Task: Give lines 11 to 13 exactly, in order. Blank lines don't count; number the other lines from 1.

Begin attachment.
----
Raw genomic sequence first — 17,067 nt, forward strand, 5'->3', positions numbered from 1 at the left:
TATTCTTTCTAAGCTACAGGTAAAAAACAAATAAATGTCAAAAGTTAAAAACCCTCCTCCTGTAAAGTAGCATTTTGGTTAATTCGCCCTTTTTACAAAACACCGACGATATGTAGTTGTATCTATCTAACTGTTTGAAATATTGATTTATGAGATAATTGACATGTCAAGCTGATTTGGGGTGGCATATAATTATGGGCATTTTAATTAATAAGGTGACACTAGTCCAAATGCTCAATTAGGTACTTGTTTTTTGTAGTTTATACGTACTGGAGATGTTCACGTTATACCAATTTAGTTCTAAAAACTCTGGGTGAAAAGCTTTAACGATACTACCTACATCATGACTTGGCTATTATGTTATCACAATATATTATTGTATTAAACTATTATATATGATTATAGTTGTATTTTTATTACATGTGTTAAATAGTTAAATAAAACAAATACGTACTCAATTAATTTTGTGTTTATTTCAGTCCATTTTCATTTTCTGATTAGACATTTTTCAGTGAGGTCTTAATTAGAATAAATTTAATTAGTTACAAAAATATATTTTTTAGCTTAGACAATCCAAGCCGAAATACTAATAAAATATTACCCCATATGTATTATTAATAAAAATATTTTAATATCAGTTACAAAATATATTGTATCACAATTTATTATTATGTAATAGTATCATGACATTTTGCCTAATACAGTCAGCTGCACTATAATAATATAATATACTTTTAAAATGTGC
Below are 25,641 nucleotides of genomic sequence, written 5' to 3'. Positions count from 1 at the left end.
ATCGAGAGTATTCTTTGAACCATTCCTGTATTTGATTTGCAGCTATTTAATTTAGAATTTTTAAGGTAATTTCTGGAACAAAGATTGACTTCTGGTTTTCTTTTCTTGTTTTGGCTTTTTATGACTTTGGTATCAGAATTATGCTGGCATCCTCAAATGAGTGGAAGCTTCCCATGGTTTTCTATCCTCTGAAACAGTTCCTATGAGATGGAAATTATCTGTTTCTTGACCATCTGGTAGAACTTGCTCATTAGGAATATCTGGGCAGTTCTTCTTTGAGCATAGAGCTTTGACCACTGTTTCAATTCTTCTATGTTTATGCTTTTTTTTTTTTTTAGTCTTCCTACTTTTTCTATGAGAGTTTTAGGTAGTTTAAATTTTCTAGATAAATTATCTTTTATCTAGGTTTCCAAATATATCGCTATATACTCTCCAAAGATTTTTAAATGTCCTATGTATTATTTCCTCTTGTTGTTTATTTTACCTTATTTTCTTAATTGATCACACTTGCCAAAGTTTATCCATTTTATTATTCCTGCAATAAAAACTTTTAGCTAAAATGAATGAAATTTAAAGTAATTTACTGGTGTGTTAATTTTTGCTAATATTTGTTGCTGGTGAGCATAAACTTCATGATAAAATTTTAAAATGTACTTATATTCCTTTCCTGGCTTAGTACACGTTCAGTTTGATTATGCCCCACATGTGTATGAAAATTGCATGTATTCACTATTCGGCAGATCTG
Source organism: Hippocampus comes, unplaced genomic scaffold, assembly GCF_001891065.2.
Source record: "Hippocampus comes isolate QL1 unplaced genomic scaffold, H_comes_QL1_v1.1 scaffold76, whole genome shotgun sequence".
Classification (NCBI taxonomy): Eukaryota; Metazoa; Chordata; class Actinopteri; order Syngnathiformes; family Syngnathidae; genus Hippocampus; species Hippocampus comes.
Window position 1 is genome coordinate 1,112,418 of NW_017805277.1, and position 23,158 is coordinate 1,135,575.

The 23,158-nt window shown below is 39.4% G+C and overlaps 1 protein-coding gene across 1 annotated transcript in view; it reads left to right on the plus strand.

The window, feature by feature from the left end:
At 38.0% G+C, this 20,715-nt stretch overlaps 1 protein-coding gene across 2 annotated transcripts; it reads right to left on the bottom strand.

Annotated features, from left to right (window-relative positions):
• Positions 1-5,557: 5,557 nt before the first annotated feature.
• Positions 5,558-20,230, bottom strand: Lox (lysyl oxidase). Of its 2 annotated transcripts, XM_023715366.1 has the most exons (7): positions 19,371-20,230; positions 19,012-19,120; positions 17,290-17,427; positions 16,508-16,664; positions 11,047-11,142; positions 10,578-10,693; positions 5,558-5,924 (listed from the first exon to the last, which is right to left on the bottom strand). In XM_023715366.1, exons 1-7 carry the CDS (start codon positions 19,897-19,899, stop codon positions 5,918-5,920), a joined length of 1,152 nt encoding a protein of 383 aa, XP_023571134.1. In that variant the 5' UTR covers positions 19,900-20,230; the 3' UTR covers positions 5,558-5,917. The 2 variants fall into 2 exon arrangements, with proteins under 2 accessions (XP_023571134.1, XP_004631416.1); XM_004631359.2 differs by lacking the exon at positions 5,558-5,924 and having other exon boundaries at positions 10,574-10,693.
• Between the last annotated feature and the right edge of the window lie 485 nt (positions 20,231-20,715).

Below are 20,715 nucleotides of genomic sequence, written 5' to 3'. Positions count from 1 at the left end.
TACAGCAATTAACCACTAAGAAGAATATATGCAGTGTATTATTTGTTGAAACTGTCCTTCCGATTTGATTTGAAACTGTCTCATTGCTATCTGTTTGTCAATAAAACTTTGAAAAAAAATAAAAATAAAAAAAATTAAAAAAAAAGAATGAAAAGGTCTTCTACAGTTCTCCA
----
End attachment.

At 38.0% G+C, this 20,715-nt stretch overlaps 1 protein-coding gene across 2 annotated transcripts; it reads right to left on the bottom strand.

Annotated features, from left to right (window-relative positions):
• Positions 1-5,557: 5,557 nt before the first annotated feature.